How and When to Learn Good Mechanics?
In my opinion, the best time to work on mechanics is during the off-season. Find an instructor who has taught kids of a similar age with good success. Make sure the lessons are combined with daily practice, using a tee and net in the back yard.
Some of the better travel ball teams have access to experienced hitting instructors that work on hitting mechanics with the team. For private lessons, parents usually have to pay extra though they may get a rate discount compared to kids who aren’t on the team.
Many kids learn mechanics during the regular season, either with private lessons or via group instruction on their travel ball team. I have seen some kids really struggle at the plate while this is happening, and not improve their actual results until the following year, if ever. Other kids seem better able to “turn off” thinking about mechanics during games, even while taking lessons – and these kids achieve faster results. Setting expectations can help. A player who is trying to overhaul mechanics mid-season will be well advised to expect poorer results at the plate for the short term, lasting at least a few weeks, and possibly longer.
You do need to understand what mechanics can and can’t do. As I mentioned above, there are three components to hitting. Hitting instruction can help a great deal with mechanics. But it may not have much of an impact on mental readiness or seeing the ball. If your player has good mental readiness and sees the ball well, then improving mechanics during the off season will almost certainly lead to improved hitting results. On the other hand, kids who have difficulty seeing the ball and/or being appropriately ready may not necessarily get great results after receiving batting instruction. They may turn into what I call, “batting cage hitters.”
I have run into entire teams of “batting cage hitters.” They look great at the cages. Throw nothing but fast balls down the middle and they will hit many line drive singles. Clearly, these kids have been taught good hitting mechanics. But as soon as a pitcher starts to vary location, movement, or speed, they flounder. What’s happening here is that they have good mechanics, but the mental approach and/or ability to see the ball is not yet good enough to handle trickier pitching. They may develop a better mental approach and/or batting eye over time, but learning better mechanics won’t necessarily help with that.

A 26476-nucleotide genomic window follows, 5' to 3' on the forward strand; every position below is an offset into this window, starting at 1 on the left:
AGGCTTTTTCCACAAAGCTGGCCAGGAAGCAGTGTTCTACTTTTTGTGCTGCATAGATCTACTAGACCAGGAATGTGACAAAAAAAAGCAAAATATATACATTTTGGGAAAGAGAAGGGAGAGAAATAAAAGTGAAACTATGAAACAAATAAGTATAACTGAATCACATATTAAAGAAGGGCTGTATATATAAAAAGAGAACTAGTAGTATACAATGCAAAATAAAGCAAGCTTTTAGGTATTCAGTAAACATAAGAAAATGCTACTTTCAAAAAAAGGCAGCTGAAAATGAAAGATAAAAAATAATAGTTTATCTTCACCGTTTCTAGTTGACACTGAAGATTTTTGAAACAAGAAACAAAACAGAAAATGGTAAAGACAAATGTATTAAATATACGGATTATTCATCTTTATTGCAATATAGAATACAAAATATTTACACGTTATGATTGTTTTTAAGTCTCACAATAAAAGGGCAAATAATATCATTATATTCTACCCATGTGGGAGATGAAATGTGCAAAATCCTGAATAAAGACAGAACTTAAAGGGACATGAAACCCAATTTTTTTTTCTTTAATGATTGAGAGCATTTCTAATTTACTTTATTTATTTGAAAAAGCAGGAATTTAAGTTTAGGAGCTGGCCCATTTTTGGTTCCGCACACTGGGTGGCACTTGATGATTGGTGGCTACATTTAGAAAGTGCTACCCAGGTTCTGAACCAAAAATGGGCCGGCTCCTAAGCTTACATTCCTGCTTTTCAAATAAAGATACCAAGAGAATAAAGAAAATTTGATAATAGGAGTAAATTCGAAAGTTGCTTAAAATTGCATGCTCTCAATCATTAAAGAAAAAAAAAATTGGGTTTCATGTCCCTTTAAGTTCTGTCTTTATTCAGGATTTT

In an earlier article I wrote about youth baseball bats, I posed the question, “If you’d like to spend $300 to improve your player’s hitting, is getting a top-of-the-line bat the best way to spend it?” I didn’t really answer the question directly. I did say that for an 11-12 year old with average swing speed, a top-of-the-line bat could potentially add about 16 feet to perfectly hit balls. Of potentially more benefit is that bats with very large sweet spots can help a kid turn many mishit balls into solid hits, partly compensating for faulty mechanics. I have seen some kids get better results at the plate after switching to a high-end bat, though I have seen even more kids who don’t noticeably improve after switching.
Getting a high-end bat may be a reasonable way to spend $300 for a kid who is just playing for a couple years. But I have now seen the impact of private hitting lessons on several kids in my league. These are all kids who really love baseball and clearly hope to play on a high school team in a few years. For these kids, spending $300 on 6 lessons, combined with practice between lessons, will have a far greater and more lasting impact on their hitting then getting an expensive bat.
Nearly all players I know who have taken private lessons have improved their mechanics, eventually seeing that translate into better results at the plate. It doesn’t always happen right away, especially for kids getting lessons in the middle of a season. But after new mechanics are practiced enough to become part of muscle memory, they automatically become part of a player’s swing during games. That’s when it makes a difference.